Council to look into options for possible annexation

Properties in what is commonly known as Newtonville, could soon become part of the City of New York Mills, under a preliminary annexation study the city council heard about last week. The houses are located just outside of the city limits.

By Chad Koenen


To annex or not to annex—that was the question facing the New York Mills City Council last week.

During its regularly scheduled meeting on Tuesday night, the council heard from Todd Hagen, of Ehlers, about what annexation of 32 properties in Newton Township could mean for NY Mills.

The name of the Government Services building will be changed to the City Center building. The city recently took over ownership of the building in NY Mills.

The 32 properties being discussed for potential annexation are located in Newton Township, just outside of the city limits. By annexing the properties into the city limits, the current city residents could see a slight decrease in the amount of taxes they pay in 2023 from what they would see without annexation. 

In his comparison for the council, Hagen said a median household value of $170,000 could see a decrease by about $40 in 2023 over what they could pay without annexation. He said this was due to the addition of a new tax base, without adding new expenses.

Annexation into the city limits could also result in a savings for the affected property owners who could see a slight decrease in the amount of taxes, assessments and utilities they currently pay. Hagen said 57 percent of the 32 affected property owners would see a decrease in the amount of taxes, assessments and utilities they pay, while 47 percent of the property owners would see a slight increase. 

While the tax base would increase, the amount of money the city receives in its public utilities will take about a $12,000 per year hit. That’s because the affected properties in Newton Township pay a premium for city utility services since they are not in the city limits, but still receive the services.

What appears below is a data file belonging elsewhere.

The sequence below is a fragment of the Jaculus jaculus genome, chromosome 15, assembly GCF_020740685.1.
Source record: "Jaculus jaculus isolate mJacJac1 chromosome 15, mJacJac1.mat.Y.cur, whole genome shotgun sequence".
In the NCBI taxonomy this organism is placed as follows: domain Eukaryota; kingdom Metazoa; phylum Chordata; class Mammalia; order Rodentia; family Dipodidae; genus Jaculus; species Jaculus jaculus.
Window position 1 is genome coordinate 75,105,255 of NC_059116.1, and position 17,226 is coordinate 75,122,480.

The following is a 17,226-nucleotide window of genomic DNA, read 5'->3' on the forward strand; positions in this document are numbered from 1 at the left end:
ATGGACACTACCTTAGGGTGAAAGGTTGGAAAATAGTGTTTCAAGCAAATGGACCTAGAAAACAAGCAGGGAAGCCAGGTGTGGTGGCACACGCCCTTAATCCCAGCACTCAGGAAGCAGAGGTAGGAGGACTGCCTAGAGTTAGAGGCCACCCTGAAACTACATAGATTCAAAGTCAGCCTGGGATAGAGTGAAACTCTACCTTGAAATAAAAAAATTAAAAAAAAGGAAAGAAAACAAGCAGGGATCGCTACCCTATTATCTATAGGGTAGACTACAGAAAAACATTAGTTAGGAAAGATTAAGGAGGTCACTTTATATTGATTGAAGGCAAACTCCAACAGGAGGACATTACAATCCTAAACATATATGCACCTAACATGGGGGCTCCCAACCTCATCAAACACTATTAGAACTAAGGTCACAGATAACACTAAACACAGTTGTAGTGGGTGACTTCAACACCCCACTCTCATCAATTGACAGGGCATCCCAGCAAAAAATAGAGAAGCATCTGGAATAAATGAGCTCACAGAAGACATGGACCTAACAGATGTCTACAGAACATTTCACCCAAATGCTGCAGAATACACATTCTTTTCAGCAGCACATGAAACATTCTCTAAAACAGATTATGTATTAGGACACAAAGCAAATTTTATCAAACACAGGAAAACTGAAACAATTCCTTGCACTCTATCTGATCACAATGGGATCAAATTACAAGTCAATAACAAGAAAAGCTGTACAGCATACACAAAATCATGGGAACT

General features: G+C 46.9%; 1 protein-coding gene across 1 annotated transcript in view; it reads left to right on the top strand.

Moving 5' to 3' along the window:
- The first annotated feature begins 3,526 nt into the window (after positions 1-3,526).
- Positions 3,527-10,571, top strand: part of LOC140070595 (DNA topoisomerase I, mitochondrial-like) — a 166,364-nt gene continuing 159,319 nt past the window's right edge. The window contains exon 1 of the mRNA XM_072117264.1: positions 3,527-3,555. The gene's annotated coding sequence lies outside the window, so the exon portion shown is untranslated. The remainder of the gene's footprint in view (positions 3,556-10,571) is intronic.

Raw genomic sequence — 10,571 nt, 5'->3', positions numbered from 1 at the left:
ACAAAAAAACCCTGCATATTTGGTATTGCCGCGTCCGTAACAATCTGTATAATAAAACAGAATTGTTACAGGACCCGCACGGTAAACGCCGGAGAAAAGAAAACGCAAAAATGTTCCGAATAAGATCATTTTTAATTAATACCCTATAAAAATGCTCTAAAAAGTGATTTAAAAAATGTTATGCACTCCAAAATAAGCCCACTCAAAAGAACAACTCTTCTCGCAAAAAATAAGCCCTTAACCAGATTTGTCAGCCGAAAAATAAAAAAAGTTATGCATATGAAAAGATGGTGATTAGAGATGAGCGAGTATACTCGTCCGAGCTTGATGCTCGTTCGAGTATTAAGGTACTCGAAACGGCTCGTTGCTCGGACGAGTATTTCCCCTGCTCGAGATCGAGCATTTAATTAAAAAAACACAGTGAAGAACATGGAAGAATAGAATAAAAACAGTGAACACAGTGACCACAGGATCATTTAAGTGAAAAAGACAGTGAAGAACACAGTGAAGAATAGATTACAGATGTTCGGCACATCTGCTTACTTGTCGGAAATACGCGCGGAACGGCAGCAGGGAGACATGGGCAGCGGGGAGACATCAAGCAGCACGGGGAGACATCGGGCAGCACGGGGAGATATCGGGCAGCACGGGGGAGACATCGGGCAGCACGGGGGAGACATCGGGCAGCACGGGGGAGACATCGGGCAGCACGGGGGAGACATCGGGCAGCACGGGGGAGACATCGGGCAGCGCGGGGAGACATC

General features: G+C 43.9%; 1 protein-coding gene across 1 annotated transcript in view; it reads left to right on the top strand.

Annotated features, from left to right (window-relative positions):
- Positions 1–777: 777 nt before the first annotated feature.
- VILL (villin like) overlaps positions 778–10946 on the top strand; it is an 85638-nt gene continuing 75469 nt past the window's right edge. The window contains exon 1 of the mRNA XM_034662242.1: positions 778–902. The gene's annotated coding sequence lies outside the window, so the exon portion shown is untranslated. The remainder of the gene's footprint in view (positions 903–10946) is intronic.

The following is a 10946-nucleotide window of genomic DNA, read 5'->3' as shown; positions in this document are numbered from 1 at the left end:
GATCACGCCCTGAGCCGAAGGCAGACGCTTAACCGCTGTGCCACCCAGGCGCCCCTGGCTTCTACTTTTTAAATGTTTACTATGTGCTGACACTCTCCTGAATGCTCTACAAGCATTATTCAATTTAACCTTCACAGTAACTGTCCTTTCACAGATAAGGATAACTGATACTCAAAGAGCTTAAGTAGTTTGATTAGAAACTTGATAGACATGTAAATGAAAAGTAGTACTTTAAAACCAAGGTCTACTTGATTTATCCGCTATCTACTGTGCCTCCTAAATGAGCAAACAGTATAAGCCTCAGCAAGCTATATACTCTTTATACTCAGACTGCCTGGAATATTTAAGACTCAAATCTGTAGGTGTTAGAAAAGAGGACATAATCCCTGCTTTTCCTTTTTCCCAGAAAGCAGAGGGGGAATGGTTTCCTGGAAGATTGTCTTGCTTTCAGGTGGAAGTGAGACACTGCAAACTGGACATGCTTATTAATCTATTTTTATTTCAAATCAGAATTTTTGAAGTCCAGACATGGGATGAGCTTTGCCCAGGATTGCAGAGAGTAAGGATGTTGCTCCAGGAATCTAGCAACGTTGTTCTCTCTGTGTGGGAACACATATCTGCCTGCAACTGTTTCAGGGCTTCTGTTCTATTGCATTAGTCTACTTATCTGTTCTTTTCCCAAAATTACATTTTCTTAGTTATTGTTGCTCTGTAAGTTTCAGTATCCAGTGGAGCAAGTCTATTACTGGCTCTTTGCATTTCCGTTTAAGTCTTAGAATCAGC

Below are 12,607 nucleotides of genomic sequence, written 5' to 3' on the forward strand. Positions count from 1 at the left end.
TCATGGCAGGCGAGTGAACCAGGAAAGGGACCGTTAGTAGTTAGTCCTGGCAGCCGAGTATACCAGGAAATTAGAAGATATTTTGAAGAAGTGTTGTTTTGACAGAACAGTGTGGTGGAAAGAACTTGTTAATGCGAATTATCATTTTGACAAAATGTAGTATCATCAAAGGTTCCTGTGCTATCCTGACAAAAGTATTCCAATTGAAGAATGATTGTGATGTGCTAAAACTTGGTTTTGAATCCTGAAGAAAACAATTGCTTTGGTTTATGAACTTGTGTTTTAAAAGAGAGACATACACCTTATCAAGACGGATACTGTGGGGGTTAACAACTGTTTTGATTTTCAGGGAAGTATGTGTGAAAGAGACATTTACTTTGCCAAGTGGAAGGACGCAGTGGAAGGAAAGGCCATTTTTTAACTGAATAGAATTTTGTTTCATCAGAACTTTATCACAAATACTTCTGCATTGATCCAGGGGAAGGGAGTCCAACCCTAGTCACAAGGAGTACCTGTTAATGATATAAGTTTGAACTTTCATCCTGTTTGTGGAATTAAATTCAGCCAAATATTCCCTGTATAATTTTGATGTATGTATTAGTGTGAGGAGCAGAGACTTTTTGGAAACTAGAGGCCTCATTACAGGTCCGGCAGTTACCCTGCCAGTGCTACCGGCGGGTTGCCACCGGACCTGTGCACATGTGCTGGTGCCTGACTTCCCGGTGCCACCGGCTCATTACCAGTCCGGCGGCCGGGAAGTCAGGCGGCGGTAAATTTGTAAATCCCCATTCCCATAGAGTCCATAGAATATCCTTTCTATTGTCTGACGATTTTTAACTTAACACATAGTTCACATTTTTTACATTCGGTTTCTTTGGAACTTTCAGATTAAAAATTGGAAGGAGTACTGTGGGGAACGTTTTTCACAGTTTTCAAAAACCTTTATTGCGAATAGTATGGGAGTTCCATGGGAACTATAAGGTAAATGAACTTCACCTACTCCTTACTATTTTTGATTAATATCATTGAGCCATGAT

“Because we wouldn’t have that premium on the rates and charges for that area the city would be reducing its revenues,” said Hagen of the premium rate. “They would pay less utility rates when they come and that means the city would lose some revenue on the utilities as well.”

While the utility revenue may decrease, the city’s tax base would increase if the properties would be annexed into the city limits. By adding the 32 properties to the city’s tax base, NY Mills would add $25,011 to the city’s tax capacity. Under the scenario presented last week, the city would pay $3,796 in annexation payments for two years to Newton Township. 

Annexing the properties into the city limits would essentially increase revenues by just about $9,000 per year when accounting for the decrease in revenue for utilities, payment to Newton Township and increase in tax base. 

“It’s a good scenario for the city that’s for sure. It’s a good time to consider the annexation as it is neutral for taxes, assessments and fees.”

Todd Hagen

In addition to creating more revenue, Hagen said annexation would result in a more cohesive tax base and keep the City of NY Mills healthy in terms of overall revenue. 

The council said the next step would be to meet with representatives from Newton Township to discuss future annexation options. 

In other news

• Heard the combined gross sales for Mills Liquors September were up 4 percent over prior year and the net revenues for the month of September were up 1 percent over prior year. 

• Heard the fire department responded to 44 calls in August and September, a majority of which were medical calls. The department also received a DNR 50/50 matching grant for $2,100. The grant will be used to help purchase four new pagers, 20 wild land shirts for grass fires, 200 feet of hose and wild land fire tools.

• Heard the police department responded to 141 calls for service in September and issued five citations and one arrest. The police department is still looking to hire one or two part-time officers. 

• Heard the Main Lift Station Project is nearing completion in the city with the contractors working on punch list items. The council also heard that the windows and railing was set to be installed at the Lund Park concessions building last week. 

• Heard an update about West Central Initiative from Rebecca Peterson, who informed the council that the organization has remained busy during COVID-19 with a number of financing and grant opportunities available during the pandemic. 

• Heard the city received 21 name suggestions for the Government Services building in NY Mills. A committee chose the name City Center. 

• Approved the purchase of a tax forfeited property at 105 South Main Ave in NY Mills from Otter Tail County. The sale was for $300 and city clerk Julie Roberts estimated it would cost approximately $7,000-7,500 to clean up the property.